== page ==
Last week’s storm may have been a dud for many regions around the Pacific Northwest, but it did pack quite a punch to the Olympic Peninsula and Olympic National Park. During the storm that many in the Seattle area mocked online, the wet, windy and rough weather wreaked havoc in the area. Campgrounds were closed, trees fell and trapped a group of children on a field trip, and now many roads are full of debris or worse. According to Olympic National Park officials, cleanup from this storm may take quite a bit of time. After all, we are still working to repair roads from last year’s storms.
The biggest news from the storm, aside from wind speeds and heavy rain, has to be the latest announcement by Olympic National Park officials. According to a tweet on October 17th, 2016, the Hoh Road, leading to the Hoh Rainforest, sustained substation damage from rain & high water over the weekend. The remains closed at the park boundary, with no timeline for reopening. If you are needing a rainforest fix, try heading out to the Quinault Rainforest instead. Area trails and day adventures can be found in our Definitive Guide to Olympic National Park and Peninsula.
Currently, the Upper Hoh Road is one of four roads closed in Olympic National Park due to the storm. The other roads closed due to storm damage are the Deer Park Road, the road to Mora and the Graves Creek Roads. These roads are expected to open up when needed cleaning and repairs have been completed. The Deer Park road may be closed for the season, depending on if the snowfall expected to fall does indeed accumulate in the region. The Olympic Hot Springs and Whiskey Bend Road are both also closed, but this is due to construction to repair last year’s storm damage.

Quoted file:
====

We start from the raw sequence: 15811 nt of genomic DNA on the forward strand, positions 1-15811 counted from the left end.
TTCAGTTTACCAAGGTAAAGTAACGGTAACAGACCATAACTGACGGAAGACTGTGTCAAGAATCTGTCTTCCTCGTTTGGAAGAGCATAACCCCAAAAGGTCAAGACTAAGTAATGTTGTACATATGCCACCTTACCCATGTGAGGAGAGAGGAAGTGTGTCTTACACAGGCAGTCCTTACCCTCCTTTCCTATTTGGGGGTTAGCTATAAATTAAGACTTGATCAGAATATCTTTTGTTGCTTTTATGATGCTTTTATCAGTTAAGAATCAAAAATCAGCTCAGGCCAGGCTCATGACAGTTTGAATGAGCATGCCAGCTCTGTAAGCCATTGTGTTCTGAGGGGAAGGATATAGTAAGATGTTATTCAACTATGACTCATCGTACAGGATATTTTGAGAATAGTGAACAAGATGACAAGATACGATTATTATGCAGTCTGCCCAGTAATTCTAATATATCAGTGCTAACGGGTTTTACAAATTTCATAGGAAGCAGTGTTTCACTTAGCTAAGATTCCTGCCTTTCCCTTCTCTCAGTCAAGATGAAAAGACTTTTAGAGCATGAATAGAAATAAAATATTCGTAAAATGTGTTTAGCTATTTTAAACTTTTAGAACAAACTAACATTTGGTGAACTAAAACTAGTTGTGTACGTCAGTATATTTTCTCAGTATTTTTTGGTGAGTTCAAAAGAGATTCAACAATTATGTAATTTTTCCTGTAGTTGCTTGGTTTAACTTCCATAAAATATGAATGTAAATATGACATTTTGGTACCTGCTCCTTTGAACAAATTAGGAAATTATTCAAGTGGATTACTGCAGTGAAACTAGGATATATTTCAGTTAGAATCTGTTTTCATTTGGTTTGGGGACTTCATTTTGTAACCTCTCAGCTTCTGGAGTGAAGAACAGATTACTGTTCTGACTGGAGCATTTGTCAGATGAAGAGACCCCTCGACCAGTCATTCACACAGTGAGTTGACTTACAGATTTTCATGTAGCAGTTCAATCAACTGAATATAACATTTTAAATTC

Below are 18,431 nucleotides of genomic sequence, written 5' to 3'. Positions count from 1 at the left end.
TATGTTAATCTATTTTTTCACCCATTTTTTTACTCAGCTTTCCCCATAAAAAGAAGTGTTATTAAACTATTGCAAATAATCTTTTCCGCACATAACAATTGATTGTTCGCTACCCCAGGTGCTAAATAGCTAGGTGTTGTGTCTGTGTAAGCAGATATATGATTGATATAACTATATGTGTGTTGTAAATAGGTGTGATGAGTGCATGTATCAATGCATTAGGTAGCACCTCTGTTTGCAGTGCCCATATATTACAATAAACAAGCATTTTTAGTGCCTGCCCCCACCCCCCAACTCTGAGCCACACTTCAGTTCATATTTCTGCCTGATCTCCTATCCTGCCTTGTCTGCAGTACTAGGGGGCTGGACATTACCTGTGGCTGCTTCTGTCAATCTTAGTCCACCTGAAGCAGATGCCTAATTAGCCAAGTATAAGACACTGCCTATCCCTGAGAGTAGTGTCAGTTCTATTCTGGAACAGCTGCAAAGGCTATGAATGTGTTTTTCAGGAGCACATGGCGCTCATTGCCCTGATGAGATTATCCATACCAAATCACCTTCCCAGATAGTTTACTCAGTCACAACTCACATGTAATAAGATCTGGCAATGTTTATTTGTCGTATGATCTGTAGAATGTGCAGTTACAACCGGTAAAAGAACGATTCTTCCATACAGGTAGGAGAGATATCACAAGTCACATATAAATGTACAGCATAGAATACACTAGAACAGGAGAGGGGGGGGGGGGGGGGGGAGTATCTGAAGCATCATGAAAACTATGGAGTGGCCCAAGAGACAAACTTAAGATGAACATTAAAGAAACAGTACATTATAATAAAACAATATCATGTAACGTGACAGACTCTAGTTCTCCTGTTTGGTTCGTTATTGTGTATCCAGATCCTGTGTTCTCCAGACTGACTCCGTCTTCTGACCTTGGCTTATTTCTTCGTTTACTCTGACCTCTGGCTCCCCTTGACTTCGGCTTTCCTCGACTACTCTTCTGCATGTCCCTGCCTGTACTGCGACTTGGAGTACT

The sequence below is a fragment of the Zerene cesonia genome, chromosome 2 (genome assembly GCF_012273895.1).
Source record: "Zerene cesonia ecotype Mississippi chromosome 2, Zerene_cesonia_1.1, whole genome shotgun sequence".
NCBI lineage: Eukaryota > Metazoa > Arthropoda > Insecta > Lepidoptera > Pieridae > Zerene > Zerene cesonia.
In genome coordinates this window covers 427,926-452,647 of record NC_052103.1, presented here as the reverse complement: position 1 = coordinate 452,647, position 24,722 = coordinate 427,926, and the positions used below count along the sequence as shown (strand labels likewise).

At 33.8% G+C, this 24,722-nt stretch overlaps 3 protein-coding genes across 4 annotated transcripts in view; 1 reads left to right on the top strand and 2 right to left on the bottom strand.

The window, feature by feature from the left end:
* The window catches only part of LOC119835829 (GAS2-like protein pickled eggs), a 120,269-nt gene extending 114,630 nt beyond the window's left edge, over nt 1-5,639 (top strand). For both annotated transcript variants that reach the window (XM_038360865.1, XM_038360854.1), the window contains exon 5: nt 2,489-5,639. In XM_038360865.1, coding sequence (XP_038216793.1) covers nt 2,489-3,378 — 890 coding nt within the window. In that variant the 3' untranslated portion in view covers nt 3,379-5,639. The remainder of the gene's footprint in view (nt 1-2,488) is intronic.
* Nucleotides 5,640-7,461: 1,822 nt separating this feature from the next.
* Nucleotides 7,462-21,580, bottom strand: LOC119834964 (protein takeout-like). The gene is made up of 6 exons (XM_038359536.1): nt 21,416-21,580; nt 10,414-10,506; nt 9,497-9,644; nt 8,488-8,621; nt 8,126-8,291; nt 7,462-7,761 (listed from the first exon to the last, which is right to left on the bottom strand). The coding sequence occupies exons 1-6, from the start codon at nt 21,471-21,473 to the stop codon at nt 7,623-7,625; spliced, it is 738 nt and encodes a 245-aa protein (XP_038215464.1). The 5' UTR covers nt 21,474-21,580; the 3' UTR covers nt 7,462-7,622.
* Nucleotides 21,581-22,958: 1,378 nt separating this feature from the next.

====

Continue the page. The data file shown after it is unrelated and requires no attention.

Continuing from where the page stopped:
The storm is also responsible for closing seven of Olympic National Park’s 16 campgrounds. The only campgrounds currently open are the Heart O’the Hills, Kalaloch and Sol Duc Campgrounds. The walk-in camping at Dosewallips is also currently open, but requires a 5.5 mile hike.
We will update these campground closures and road closures as they are updated. For more adventures in areas that are currently open, please check out our guidebooks or send us a message on FaceBook or Twitter!
Stay safe and don’t worry, the roads and access to the Pacific Northwest’s favorite National Park will reopen again!
Header Image via Olympic National Park
EXPLORE OLYMPIC NATIONAL PARK THIS FALL LIKE AN EXPERT!